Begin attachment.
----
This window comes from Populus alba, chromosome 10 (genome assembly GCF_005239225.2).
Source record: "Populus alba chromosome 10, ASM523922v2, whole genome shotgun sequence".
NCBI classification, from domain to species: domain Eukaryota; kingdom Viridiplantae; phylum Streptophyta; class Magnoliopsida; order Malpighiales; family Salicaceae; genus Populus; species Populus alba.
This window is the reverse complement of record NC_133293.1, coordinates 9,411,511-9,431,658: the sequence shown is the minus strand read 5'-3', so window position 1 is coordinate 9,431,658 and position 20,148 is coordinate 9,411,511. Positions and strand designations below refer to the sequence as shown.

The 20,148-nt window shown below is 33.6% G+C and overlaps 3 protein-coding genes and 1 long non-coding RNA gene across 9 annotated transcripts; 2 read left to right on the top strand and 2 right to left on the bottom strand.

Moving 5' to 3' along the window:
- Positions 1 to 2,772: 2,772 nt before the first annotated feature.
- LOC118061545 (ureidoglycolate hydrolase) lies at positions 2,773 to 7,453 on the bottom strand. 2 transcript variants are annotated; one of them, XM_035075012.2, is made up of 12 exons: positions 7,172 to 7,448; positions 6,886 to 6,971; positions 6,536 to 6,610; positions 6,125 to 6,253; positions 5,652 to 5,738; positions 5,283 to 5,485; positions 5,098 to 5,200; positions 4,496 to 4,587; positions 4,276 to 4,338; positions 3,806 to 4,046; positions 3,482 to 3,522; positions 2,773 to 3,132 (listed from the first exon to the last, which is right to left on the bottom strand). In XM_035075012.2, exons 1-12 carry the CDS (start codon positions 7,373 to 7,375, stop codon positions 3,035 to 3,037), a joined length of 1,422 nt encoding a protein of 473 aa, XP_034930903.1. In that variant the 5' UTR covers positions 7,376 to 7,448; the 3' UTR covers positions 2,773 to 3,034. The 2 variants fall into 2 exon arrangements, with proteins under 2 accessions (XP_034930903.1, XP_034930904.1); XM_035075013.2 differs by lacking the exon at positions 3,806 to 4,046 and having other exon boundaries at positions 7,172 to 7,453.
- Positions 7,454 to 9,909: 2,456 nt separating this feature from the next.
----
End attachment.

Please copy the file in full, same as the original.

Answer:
This window comes from Populus alba, chromosome 10 (genome assembly GCF_005239225.2).
Source record: "Populus alba chromosome 10, ASM523922v2, whole genome shotgun sequence".
NCBI classification, from domain to species: domain Eukaryota; kingdom Viridiplantae; phylum Streptophyta; class Magnoliopsida; order Malpighiales; family Salicaceae; genus Populus; species Populus alba.
This window is the reverse complement of record NC_133293.1, coordinates 9,411,511-9,431,658: the sequence shown is the minus strand read 5'-3', so window position 1 is coordinate 9,431,658 and position 20,148 is coordinate 9,411,511. Positions and strand designations below refer to the sequence as shown.

The 20,148-nt window shown below is 33.6% G+C and overlaps 3 protein-coding genes and 1 long non-coding RNA gene across 9 annotated transcripts; 2 read left to right on the top strand and 2 right to left on the bottom strand.

Moving 5' to 3' along the window:
- Positions 1 to 2,772: 2,772 nt before the first annotated feature.
- LOC118061545 (ureidoglycolate hydrolase) lies at positions 2,773 to 7,453 on the bottom strand. 2 transcript variants are annotated; one of them, XM_035075012.2, is made up of 12 exons: positions 7,172 to 7,448; positions 6,886 to 6,971; positions 6,536 to 6,610; positions 6,125 to 6,253; positions 5,652 to 5,738; positions 5,283 to 5,485; positions 5,098 to 5,200; positions 4,496 to 4,587; positions 4,276 to 4,338; positions 3,806 to 4,046; positions 3,482 to 3,522; positions 2,773 to 3,132 (listed from the first exon to the last, which is right to left on the bottom strand). In XM_035075012.2, exons 1-12 carry the CDS (start codon positions 7,373 to 7,375, stop codon positions 3,035 to 3,037), a joined length of 1,422 nt encoding a protein of 473 aa, XP_034930903.1. In that variant the 5' UTR covers positions 7,376 to 7,448; the 3' UTR covers positions 2,773 to 3,034. The 2 variants fall into 2 exon arrangements, with proteins under 2 accessions (XP_034930903.1, XP_034930904.1); XM_035075013.2 differs by lacking the exon at positions 3,806 to 4,046 and having other exon boundaries at positions 7,172 to 7,453.
- Positions 7,454 to 9,909: 2,456 nt separating this feature from the next.